Today, we have a guest post from Biana Borukhovich, Law Student at Touro
In the U.S., views about whether the Design Piracy Prohibition Act should be passed differ greatly from coast to coast. On the West coast, attorneys in the fashion industry believe that the bill will run many companies out of business, which in result, will devastate our declining economy even more. Conversely, attorneys on the East coast think the passage of this bill is necessary to protect designers and to avoid loss of tax dollars.
Although both sides have legitimate arguments, what is the real reason behind these differing opinions?
Perhaps it’s the annual amount of counterfeiting that each coast incurs. For example, in December 2009, New York City officials confiscated over $1 million in “knockoff” designer handbags, watches, and wallets in Chinatown.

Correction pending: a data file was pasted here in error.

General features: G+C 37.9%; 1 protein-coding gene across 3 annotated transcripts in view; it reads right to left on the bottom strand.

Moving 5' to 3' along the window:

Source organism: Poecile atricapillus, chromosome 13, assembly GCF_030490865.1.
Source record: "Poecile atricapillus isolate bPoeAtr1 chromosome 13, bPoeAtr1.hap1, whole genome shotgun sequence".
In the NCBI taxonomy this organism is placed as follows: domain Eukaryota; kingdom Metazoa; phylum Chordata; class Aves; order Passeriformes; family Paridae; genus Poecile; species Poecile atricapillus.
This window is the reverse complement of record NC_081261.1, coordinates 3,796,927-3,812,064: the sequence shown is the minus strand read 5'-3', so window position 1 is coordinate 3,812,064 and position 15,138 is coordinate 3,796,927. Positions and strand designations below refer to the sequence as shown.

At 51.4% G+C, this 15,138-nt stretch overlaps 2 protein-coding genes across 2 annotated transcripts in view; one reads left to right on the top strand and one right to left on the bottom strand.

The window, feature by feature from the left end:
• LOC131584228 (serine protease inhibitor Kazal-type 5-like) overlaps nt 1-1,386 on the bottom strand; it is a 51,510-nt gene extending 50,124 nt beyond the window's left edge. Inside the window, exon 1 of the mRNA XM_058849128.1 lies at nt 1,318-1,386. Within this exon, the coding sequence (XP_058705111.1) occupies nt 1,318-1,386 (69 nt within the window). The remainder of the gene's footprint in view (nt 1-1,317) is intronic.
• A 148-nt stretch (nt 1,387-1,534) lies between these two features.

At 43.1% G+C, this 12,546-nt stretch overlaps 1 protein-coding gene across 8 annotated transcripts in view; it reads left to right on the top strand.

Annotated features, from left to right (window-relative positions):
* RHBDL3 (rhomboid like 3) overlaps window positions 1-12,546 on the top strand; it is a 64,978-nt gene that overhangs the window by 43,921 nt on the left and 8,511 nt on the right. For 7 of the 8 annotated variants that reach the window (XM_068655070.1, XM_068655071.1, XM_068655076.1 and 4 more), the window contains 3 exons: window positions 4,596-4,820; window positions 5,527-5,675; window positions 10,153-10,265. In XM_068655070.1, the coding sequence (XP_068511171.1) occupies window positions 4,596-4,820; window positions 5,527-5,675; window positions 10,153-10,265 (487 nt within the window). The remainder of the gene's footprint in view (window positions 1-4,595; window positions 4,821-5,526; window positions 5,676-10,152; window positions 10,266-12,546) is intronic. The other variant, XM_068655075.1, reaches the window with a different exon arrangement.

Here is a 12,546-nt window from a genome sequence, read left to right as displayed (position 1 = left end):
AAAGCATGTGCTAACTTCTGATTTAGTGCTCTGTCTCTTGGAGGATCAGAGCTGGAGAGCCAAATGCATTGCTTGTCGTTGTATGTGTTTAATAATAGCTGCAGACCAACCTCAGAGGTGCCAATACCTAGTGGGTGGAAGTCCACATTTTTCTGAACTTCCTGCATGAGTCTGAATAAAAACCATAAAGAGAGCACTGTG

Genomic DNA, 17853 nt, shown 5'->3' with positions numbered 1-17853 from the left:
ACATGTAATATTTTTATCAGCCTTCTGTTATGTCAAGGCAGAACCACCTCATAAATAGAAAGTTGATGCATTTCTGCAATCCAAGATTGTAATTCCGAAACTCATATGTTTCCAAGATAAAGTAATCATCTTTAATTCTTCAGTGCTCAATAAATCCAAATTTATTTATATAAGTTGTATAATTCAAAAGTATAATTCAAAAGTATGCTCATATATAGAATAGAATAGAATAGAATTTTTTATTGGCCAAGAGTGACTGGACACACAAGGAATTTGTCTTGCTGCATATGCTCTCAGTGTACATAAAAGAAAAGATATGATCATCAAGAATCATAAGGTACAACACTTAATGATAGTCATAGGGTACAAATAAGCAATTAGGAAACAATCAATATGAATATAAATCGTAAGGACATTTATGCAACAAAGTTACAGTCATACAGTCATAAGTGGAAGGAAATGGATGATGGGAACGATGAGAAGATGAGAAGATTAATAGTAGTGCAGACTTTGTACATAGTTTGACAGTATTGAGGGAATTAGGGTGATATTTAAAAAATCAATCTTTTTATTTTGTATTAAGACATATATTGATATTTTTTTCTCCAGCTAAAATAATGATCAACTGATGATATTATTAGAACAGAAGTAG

In addition, roughly ten buildings along New York City's Canal Street housing over thirty counterfeit operators were shutdown for illegal sale of counterfeit items. On the other hand, this year, only four storefronts near Fisherman’s Wharf in San Francisco were closed down due to counterfeiting.
Statistics show that there is a huge difference in the amount of counterfeiting that occurs from coast to coast. Therefore, I believe that it is a fair assumption that one community is more concerned over counterfeiting than the other, thereby giving rise to the major differences in opinion regarding the passage of the Design Piracy Prohibition Act.
Readers, what do you think? I look forward to your comments.